But even more important to them than congressional control is the shaping of the judiciary. Republican stonewalling of a new Supreme Court Justice following the death of Antonin Scalia has strained constitutional precedent, but few are disputing that come January that seat will need to be filled. If it is filled by a Clinton nominee, then it is likely to decisively tilt the balance of the court towards a more progressive agenda. Despite being a policy apostate in other areas, Trump has vowed to appoint pro-life, anti-gun control conservative judges, and already has a long list that has been vetted by traditional conservatives. A conservative Supreme Court is the only reason why evangelical leaders are rolling out their 'we’re all sinners' speeches so that they can contort themselves into supporting a thrice-married philanderer whose religion appears to consist of the thinnest veneer of political expediency.

Traditional conservatives are therefore stuck in the political equivalent of an abusive relationship. They know Trump’s behaviour is inexcusable, but they can’t bring themselves to disown him for fear of what they will lose. They’re in the death grip of a co-dependency that they have brought upon themselves. By failing to disown the deplorables within their party for decades and by not addressing income inequality when they had the chance, they created the petri dish in which the Trump pathogen could grow and quickly take over the whole party. Watching a broadly principled politician like Paul Ryan take on the mantle of the cowardly lion by trying to put as much distance between himself and his own party’s nominee without actually withdrawing his support is a sad state of affairs for the party of Lincoln.

As the election nears and Trump has remained at least marginally behind in the polls, he’s started behaving like the High Steward Denethor in the third Lord of the Rings movie; dousing the funeral pyre of his titular party in kerosene and brandishing a firebrand while the body politic is still breathing. If the polls are right and Trump loses, the Republican Party will need to not only survive the Trump immolation but also once again decide what it stands for going forward. Is it willing to ostracise the deplorables and finally get serious about issues like immigration reform and climate change in order to stand a chance of winning back the presidency? Even if there is the political will to do something, they may find it impossible to put the deplorable genie back in the bottle and the party may descend into a protracted civil war that fractures it in the way the Whig party was destroyed by the issue of slavery in the 1850s.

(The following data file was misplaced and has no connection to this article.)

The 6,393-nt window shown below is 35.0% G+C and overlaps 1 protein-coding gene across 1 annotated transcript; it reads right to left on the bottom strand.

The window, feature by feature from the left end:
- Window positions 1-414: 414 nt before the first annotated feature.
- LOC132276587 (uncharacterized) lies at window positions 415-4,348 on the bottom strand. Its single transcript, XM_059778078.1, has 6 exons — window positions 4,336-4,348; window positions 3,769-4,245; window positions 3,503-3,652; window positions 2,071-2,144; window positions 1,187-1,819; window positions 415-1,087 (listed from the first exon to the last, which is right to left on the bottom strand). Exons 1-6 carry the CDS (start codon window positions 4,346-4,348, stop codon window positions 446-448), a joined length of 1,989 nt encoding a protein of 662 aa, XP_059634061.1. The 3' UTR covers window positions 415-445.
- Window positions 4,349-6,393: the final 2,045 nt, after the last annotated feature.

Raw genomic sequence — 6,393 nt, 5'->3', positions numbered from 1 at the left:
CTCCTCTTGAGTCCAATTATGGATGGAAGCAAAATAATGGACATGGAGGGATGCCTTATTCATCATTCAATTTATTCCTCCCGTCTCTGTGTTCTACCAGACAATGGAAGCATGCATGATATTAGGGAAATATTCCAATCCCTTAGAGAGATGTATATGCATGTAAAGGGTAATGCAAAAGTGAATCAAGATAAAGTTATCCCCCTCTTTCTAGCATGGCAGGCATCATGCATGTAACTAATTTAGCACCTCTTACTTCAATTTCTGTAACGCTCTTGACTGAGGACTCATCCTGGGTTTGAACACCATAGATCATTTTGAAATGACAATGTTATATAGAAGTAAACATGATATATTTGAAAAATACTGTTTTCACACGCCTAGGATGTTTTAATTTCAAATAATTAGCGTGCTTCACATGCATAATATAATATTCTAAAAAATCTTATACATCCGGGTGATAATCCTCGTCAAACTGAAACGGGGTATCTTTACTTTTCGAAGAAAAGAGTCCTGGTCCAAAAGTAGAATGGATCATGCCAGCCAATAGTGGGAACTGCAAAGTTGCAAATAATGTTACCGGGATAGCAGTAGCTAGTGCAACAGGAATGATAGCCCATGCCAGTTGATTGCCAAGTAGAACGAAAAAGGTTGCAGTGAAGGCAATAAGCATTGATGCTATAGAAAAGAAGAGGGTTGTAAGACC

More important for the country are the efforts of both parties to bring the Misguided Patriots constituency back into the mainstream of American politics by addressing economic inequality. If you’re an optimist, Trump could end up being chemotherapy for the Republicans; nausea inducing in the short-run, but ultimately beneficial. But if we don’t address the growing economic divide, then win or lose the most dangerous long-term consequence of the Trump phenomenon may be a political realignment in America that pits the rich against the poor. History suggests that is unlikely to end peacefully, so we may yet see Melania standing on the battlements of Trump Tower exhorting the peasants below to eat cake from those nice shops in the golden foyer while Manhattan burns.

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Notebook: Ian Jack
A national tragedy


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Diary: Walter Humes
Villages as hotbeds of malice


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Politics: Eileen Reid
Can we ever understand each other?


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Politics: Brian Wilson
The pursuit of grievance


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World: Alan McIntyre
How did he get this far?


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Society: Jonathan Tevendale
Beware common sense


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Books: Andrew Hook
Two visions of Scotland